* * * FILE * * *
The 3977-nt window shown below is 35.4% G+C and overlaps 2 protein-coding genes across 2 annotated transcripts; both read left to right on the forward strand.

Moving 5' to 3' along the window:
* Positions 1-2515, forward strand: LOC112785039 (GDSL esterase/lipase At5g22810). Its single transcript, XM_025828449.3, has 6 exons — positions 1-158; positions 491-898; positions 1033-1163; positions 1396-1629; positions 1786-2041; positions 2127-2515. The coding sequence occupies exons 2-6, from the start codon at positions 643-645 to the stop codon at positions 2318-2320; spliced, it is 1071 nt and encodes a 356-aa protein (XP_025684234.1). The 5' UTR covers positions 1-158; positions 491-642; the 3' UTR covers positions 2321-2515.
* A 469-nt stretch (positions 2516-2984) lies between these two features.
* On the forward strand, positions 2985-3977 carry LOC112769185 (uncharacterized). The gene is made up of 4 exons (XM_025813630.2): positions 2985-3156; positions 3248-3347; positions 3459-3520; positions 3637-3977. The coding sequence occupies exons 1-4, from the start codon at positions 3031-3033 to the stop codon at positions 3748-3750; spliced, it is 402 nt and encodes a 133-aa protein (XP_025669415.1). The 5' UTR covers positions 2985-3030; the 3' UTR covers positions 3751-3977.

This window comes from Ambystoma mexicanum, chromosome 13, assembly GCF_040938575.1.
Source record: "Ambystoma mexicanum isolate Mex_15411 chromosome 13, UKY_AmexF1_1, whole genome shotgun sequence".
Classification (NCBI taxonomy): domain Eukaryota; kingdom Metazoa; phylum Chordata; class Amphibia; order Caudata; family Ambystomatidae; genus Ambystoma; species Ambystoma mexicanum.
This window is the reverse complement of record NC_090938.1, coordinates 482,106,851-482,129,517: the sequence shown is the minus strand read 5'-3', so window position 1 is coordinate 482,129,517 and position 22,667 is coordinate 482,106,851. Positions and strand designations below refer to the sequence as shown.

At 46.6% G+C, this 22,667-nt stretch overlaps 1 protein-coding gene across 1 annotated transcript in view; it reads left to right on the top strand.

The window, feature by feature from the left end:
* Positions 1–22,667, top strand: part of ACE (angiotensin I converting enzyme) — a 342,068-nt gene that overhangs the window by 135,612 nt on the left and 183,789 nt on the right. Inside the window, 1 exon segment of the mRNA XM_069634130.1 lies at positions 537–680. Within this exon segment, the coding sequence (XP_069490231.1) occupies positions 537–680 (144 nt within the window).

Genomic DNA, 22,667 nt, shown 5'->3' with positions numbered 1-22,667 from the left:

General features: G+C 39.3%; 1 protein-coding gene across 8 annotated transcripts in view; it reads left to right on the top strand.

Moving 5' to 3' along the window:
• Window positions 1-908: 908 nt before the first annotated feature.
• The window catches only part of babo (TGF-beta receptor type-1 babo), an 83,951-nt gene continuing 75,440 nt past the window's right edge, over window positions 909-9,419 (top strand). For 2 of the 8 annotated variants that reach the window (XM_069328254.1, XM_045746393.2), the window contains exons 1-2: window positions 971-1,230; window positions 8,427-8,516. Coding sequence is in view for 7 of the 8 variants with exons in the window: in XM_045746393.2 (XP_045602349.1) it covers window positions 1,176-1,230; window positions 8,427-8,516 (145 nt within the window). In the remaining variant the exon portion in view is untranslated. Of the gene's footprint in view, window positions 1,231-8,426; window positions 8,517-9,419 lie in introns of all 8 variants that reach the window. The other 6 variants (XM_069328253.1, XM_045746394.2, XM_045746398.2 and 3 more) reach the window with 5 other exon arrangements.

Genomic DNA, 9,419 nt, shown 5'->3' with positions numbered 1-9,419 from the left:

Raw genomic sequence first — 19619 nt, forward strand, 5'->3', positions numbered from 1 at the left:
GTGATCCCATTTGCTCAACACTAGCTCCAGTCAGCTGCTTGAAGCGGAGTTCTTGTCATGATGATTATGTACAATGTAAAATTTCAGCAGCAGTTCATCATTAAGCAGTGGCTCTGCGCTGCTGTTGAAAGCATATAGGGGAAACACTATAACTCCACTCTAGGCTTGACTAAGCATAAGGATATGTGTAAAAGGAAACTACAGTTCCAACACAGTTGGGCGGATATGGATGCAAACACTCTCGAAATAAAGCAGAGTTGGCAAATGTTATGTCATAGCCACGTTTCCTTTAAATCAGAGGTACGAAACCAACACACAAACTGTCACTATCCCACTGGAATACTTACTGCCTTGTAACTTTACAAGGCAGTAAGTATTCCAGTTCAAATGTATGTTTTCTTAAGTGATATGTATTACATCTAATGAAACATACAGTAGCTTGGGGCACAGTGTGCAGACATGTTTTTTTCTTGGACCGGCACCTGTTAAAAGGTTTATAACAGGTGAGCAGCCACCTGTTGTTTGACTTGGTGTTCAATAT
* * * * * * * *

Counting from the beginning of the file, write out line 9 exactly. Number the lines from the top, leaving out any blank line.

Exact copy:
This window is the reverse complement of record NC_090938.1, coordinates 482,106,851-482,129,517: the sequence shown is the minus strand read 5'-3', so window position 1 is coordinate 482,129,517 and position 22,667 is coordinate 482,106,851. Positions and strand designations below refer to the sequence as shown.